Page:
Bob is a longtime member of the Florida sports media, having served as a reporter and copy editor for more than 30 years. His true sports passion, however, is the history of the various games, exhibited by his in-depth book reviews and hobby of collecting cards and other sports memorabilia. He blogs for TBO.com on both subjects, transferring his work for the Tampa Tribune to the realm of cyberspace.
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Collect call: 2013 Topps MLS Soccer
Posted Jul 25, 2013 by Bob D'Angelo
Updated Jul 25, 2013 at 08:47 AM
A set builder will tell you that it’s an ideal situation when a base set can be completed with just one hobby box. So when I opened a box of 2013 Topps MLS Soccer, I knew there was a good chance. After all, the base set had 200 cards, and there were 24 packs of 10 cards in the box. Some very good odds.
I certainly was not disappointed. The base set was completed, plus there was an added bonus. Topps promised two autographs and three relics per hobby box, and that quota was met. The surprise was an additional autographed relic card. Six hot cards and a complete set. It’s hard to ask for much more.
The design of the base set is not bad. The player is presented in a sharp-focus action shot, set against a soft-focus background. The layout is mostly vertical, although there are some horizontal shots. What I don’t like is the tiny silver stamp on the left-hand side of the card (right-hand side for horizontal layouts) with the players’ names. I have to confess that I don’t know many MLS players (Landon Donovan being one of the exceptions), so to turn the card sideways and read the small print is very distracting. The players’ position at the bottom of the card is actually in larger, stamped foil type. Odd.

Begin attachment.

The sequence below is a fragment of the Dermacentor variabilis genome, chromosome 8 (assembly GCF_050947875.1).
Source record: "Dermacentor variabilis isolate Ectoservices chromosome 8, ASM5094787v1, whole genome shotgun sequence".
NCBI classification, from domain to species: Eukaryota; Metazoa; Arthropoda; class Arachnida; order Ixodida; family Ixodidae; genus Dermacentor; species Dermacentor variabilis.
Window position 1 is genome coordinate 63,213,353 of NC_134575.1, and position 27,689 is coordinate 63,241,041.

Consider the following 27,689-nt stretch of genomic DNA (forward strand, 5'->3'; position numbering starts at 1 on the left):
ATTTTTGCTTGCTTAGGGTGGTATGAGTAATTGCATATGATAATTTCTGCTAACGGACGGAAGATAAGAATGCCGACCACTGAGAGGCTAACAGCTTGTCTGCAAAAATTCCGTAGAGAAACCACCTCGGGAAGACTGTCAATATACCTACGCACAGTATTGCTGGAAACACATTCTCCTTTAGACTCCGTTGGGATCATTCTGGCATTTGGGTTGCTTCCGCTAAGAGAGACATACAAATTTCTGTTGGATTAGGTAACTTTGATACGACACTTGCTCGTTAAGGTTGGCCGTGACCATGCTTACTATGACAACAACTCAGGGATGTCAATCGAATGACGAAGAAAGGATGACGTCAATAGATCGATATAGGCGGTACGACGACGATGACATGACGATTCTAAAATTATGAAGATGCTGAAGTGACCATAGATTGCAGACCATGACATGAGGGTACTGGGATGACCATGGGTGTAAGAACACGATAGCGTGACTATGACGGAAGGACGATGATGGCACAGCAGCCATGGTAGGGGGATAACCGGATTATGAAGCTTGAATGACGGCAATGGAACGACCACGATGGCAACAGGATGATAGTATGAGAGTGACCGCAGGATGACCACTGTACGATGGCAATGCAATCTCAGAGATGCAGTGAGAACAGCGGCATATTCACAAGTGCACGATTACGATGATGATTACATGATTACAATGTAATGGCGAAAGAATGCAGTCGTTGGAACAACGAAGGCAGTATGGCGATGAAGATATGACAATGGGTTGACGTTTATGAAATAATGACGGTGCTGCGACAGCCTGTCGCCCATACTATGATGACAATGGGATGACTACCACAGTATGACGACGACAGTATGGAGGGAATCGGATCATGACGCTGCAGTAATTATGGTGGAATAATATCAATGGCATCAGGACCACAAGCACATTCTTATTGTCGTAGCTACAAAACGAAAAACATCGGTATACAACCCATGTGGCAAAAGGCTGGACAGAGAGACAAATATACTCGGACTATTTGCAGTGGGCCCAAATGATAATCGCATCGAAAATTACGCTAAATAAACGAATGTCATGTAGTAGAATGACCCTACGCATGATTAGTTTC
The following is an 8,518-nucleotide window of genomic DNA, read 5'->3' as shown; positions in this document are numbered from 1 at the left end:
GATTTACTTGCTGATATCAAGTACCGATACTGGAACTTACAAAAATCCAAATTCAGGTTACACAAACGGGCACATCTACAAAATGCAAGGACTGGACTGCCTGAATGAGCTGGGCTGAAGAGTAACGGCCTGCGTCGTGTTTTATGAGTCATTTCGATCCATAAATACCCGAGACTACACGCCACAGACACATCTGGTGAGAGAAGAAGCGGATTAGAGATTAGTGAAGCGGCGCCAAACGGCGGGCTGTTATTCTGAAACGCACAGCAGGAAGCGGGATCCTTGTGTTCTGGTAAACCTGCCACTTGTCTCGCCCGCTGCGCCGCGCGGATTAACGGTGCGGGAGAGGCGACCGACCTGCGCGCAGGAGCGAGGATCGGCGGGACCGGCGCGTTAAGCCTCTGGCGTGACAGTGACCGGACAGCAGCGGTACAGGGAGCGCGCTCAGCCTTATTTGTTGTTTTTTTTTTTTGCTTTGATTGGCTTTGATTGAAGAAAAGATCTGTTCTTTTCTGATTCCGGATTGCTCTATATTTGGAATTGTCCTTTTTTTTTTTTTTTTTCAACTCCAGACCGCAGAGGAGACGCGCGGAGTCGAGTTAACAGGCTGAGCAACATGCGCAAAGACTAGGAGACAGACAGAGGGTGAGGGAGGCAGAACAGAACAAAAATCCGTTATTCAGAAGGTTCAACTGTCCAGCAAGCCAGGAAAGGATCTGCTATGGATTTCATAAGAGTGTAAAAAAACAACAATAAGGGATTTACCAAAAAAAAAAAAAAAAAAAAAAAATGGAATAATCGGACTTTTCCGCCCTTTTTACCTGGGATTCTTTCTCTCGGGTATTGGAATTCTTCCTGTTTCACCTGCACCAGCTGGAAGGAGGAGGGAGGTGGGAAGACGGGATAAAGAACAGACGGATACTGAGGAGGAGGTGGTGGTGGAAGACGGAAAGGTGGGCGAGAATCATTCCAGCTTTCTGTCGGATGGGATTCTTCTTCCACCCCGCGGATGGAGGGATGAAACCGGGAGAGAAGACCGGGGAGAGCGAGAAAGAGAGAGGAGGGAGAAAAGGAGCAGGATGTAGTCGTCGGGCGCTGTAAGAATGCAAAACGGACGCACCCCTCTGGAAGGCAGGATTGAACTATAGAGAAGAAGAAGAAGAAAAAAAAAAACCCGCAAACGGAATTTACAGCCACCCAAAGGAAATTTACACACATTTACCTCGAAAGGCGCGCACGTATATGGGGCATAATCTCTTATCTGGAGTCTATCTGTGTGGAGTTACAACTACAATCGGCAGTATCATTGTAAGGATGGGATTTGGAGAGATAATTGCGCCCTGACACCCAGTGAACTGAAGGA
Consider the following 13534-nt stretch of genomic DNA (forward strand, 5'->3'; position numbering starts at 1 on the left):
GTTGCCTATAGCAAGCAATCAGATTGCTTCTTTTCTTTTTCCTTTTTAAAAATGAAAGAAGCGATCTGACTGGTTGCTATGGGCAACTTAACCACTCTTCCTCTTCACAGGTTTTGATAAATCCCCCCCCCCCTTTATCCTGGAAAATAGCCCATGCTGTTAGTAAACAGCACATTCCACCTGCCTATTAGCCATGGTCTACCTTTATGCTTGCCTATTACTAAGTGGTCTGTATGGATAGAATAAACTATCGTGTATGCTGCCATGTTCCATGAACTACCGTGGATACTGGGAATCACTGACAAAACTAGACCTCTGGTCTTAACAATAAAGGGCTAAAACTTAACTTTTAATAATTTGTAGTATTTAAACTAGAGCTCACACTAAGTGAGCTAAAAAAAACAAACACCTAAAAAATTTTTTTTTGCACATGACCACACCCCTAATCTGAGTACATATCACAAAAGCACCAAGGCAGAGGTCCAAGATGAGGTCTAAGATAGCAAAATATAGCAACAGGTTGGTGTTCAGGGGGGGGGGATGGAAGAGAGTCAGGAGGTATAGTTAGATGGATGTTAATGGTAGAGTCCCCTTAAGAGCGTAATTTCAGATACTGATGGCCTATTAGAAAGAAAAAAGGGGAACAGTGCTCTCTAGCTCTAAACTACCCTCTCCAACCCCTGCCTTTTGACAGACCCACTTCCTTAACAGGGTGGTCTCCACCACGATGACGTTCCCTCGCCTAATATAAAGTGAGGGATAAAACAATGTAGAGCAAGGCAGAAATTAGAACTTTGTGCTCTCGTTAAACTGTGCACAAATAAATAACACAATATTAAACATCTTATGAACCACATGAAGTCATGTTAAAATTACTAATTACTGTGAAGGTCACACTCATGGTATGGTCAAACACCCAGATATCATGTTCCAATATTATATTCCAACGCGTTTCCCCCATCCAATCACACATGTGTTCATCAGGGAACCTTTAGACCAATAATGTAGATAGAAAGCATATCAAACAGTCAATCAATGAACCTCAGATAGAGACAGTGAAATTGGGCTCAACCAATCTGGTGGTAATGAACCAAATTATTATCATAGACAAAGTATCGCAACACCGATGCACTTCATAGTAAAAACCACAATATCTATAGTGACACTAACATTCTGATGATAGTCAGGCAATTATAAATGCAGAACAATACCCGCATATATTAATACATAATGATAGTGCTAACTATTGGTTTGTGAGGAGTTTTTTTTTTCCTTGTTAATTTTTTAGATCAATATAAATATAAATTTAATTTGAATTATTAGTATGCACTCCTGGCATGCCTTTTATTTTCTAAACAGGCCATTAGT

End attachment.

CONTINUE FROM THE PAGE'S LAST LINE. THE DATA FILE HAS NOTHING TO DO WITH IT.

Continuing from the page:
There is one other player whose name rang a bell for me: Colorado Rapids defender Marvell Wynne, the son of the former major-leaguer who played for the Pirates, Padres and Cubs from 1983 to 1990.
There were three parallels in the hobby box I sampled: blue ones s numbered to 50 of Jhon Kennedy Hurtado (Seattle Sounders) and Jackson (FC Dallas), and a gold parallel of Philadelphia Union forward Jack McInerney.
The most intriguing inserts were the 1978 English Footballer cards. This is a 60-card subset that pays tribute to the “orange back” soccer cards issued by Topps in the United Kingdom. And the card fronts also bear an extremely close resemblance to Topps’ 1977 football set, particularly with the banner icon that unfurls with the team name. The card backs were dominated by the orange ink that was used with the original Footballer cards.
There were four of these cards in the box I opened.
A 15-card mini set is included in this product, and an average hobby box will yield two minis. Rivalries is a 10-card insert set that honors spirited matches through the years between two teams. The card I pulled detailed the Rocky Mountain rivalry between the Colorado Rapids and the Real Salt Lake squads.
Pure Soccer is a 20-card subset that attempts to show some excellent plays in soccer. “Attempts” is the operative word here, since the “Pure Soccer” logo really dominates the card front and obscures the action on the pitch.
The first signature card I pulled was a Maestros Autograph of Portland Timber midfielder Jack Jewsbury. A very shiny card, and although the card stock appears to be the same as the base cards, there seems to be a flimsy feel when handling it. The sticker is clear.
The second autograph came from the 15-card Super Draft Autographs and featured Seattle Sounders FC draftee Eriq Zavaleta. This sticker is white, which makes it look rather large; but then again, Zavaleta’s signature is tiny, so that might have something to do with it.
The three MLS Kits relic cards I pulled sported a horizontal layout and an attractive design, with a nice-sized swatch of the player’s standard attire, or kit. The three players were San Jose defender Steven Beitashour, Seattle midfielder Mauro Rosales and FC Dallas defender Zach Loyd.
The final big hit was an autograph relic card of Sporting Kansas City defender Matt Besler. The design is opposite from the Kits relics, as the player photo is positioned on the left-hand side of the card, with the swatch on the right.
Soccer collectors will enjoy the design and the feel of these cards. In most cases, Topps did very well, particularly with the relics and Footballer cards. And, the collation was outstanding — a complete base set, and 12 doubles. I’d call it a decent debut.